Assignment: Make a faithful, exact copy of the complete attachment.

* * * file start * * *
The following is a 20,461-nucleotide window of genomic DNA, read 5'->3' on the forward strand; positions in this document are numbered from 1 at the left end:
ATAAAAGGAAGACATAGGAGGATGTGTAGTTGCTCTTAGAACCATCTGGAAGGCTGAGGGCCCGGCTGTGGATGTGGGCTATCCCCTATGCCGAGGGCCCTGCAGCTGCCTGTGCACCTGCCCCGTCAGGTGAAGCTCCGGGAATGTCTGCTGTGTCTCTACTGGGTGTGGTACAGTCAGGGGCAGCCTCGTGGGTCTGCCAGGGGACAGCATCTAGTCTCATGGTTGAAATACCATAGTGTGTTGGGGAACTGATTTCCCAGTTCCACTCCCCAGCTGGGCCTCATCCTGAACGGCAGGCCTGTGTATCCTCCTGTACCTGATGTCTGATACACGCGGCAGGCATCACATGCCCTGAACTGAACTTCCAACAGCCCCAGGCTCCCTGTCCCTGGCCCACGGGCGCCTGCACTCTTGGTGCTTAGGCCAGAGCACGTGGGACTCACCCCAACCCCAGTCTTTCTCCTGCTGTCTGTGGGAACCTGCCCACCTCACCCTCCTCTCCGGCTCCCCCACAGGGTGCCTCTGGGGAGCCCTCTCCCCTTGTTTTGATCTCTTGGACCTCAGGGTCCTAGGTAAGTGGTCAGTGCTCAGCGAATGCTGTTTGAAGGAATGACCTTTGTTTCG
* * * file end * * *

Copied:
The following is a 20,461-nucleotide window of genomic DNA, read 5'->3' on the forward strand; positions in this document are numbered from 1 at the left end:
ATAAAAGGAAGACATAGGAGGATGTGTAGTTGCTCTTAGAACCATCTGGAAGGCTGAGGGCCCGGCTGTGGATGTGGGCTATCCCCTATGCCGAGGGCCCTGCAGCTGCCTGTGCACCTGCCCCGTCAGGTGAAGCTCCGGGAATGTCTGCTGTGTCTCTACTGGGTGTGGTACAGTCAGGGGCAGCCTCGTGGGTCTGCCAGGGGACAGCATCTAGTCTCATGGTTGAAATACCATAGTGTGTTGGGGAACTGATTTCCCAGTTCCACTCCCCAGCTGGGCCTCATCCTGAACGGCAGGCCTGTGTATCCTCCTGTACCTGATGTCTGATACACGCGGCAGGCATCACATGCCCTGAACTGAACTTCCAACAGCCCCAGGCTCCCTGTCCCTGGCCCACGGGCGCCTGCACTCTTGGTGCTTAGGCCAGAGCACGTGGGACTCACCCCAACCCCAGTCTTTCTCCTGCTGTCTGTGGGAACCTGCCCACCTCACCCTCCTCTCCGGCTCCCCCACAGGGTGCCTCTGGGGAGCCCTCTCCCCTTGTTTTGATCTCTTGGACCTCAGGGTCCTAGGTAAGTGGTCAGTGCTCAGCGAATGCTGTTTGAAGGAATGACCTTTGTTTCG